Everybody knows that gold is yellowish and silver is whitish. Right? Beyond that, there are distinctions that should be made clear and bear repeating, even if you’ve heard them before. For starters, there is no such thing as “pure” gold, at least not in jewelry. The purest gold is 24 karat, where a karat is a measure of purity; in this state, gold is far too soft to be practical as jewelry. Twenty-two karat gold—meaning 22/24 of the gold are pure—is about the highest purity ever used for jewelry; the remaining parts are copper or silver to give the piece strength. Because even 22K gold is weak and prone to easy wearing, less pure mixes—18, 14, and even 9 or 10K—are more frequently seen.
Most rose and pink gold is 18K and is mixed mostly with copper, which give it the reddish tint. Copper alloys were common in the 19th century, which is why you see a lot antique jewelry in rose gold. Sometimes zinc can help soften the reddish tones given off by copper. This is done because it’s more expensive to alloy with silver, which gives the gold a brighter color. You’ll find a variety of gold examples when you browse pawn shops in Vienna, VA.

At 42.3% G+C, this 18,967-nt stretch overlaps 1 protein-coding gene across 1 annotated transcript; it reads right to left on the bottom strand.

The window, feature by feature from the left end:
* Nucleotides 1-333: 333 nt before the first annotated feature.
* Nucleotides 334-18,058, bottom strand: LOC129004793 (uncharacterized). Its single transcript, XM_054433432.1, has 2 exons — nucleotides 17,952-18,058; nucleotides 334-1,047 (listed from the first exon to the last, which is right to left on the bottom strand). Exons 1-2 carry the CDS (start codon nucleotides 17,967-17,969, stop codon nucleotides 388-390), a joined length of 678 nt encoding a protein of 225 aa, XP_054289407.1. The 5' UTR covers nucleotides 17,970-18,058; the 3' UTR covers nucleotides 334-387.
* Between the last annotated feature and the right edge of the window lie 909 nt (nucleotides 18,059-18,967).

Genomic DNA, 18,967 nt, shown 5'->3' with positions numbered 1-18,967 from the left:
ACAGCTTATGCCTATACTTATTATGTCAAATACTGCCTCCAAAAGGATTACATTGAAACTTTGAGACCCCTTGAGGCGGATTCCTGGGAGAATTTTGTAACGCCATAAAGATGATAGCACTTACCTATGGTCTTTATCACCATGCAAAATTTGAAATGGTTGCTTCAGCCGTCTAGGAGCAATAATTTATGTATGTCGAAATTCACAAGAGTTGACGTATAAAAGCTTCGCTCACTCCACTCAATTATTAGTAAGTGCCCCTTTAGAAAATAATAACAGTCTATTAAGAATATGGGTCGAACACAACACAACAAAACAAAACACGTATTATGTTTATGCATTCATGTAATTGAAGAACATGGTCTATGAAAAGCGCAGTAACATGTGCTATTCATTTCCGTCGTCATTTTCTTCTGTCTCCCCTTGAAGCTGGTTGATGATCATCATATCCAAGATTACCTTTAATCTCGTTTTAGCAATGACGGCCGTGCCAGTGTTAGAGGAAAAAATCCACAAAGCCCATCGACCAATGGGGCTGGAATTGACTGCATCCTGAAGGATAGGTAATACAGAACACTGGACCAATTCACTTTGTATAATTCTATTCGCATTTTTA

The amount of gold in a piece of jewelry determines its price—the higher the gold content, the more expensive. This is important to keep in mind when you see two rings that look exactly alike, but have very different price tags. You get what you pay for: gold doesn’t tarnish, but the metal alloys do, so the less gold you have in your jewelry, the more likely it is to turn green or black. This is particularly true of 9K gold jewelry, which isn’t even fifty percent pure gold. Pawns shops in Northern Virginia carry gold jewelry in all price points.
All fine jewelry should be stamped either with a percentage (916 for 91.6 percent or 22, e.g.), so check for that as a hallmark of quality and integrity in design. If you have any questions, ask us at Vienna Jewelry on Maple Avenue. We’re happy to answer your questions.